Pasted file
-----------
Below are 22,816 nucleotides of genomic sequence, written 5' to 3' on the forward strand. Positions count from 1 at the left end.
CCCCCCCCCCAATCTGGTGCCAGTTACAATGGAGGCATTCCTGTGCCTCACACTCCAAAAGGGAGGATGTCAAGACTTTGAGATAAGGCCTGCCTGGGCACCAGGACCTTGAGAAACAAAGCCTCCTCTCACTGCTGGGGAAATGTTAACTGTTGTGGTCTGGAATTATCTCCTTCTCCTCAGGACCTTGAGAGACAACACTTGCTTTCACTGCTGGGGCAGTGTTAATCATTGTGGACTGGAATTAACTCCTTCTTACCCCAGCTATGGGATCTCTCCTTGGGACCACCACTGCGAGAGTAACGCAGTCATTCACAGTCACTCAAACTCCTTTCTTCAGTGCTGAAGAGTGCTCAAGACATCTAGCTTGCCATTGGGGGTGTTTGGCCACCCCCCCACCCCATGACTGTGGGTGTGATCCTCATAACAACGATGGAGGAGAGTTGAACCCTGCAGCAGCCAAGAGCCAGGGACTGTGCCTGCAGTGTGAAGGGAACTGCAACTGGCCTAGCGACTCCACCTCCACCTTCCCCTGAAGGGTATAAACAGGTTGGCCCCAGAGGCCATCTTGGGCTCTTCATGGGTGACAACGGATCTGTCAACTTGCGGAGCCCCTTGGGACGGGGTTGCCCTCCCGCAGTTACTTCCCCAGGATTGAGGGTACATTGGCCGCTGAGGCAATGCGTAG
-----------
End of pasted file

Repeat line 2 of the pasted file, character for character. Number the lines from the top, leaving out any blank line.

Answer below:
CCCCCCCCCCAATCTGGTGCCAGTTACAATGGAGGCATTCCTGTGCCTCACACTCCAAAAGGGAGGATGTCAAGACTTTGAGATAAGGCCTGCCTGGGCACCAGGACCTTGAGAAACAAAGCCTCCTCTCACTGCTGGGGAAATGTTAACTGTTGTGGTCTGGAATTATCTCCTTCTCCTCAGGACCTTGAGAGACAACACTTGCTTTCACTGCTGGGGCAGTGTTAATCATTGTGGACTGGAATTAACTCCTTCTTACCCCAGCTATGGGATCTCTCCTTGGGACCACCACTGCGAGAGTAACGCAGTCATTCACAGTCACTCAAACTCCTTTCTTCAGTGCTGAAGAGTGCTCAAGACATCTAGCTTGCCATTGGGGGTGTTTGGCCACCCCCCCACCCCATGACTGTGGGTGTGATCCTCATAACAACGATGGAGGAGAGTTGAACCCTGCAGCAGCCAAGAGCCAGGGACTGTGCCTGCAGTGTGAAGGGAACTGCAACTGGCCTAGCGACTCCACCTCCACCTTCCCCTGAAGGGTATAAACAGGTTGGCCCCAGAGGCCATCTTGGGCTCTTCATGGGTGACAACGGATCTGTCAACTTGCGGAGCCCCTTGGGACGGGGTTGCCCTCCCGCAGTTACTTCCCCAGGATTGAGGGTACATTGGCCGCTGAGGCAATGCGTAG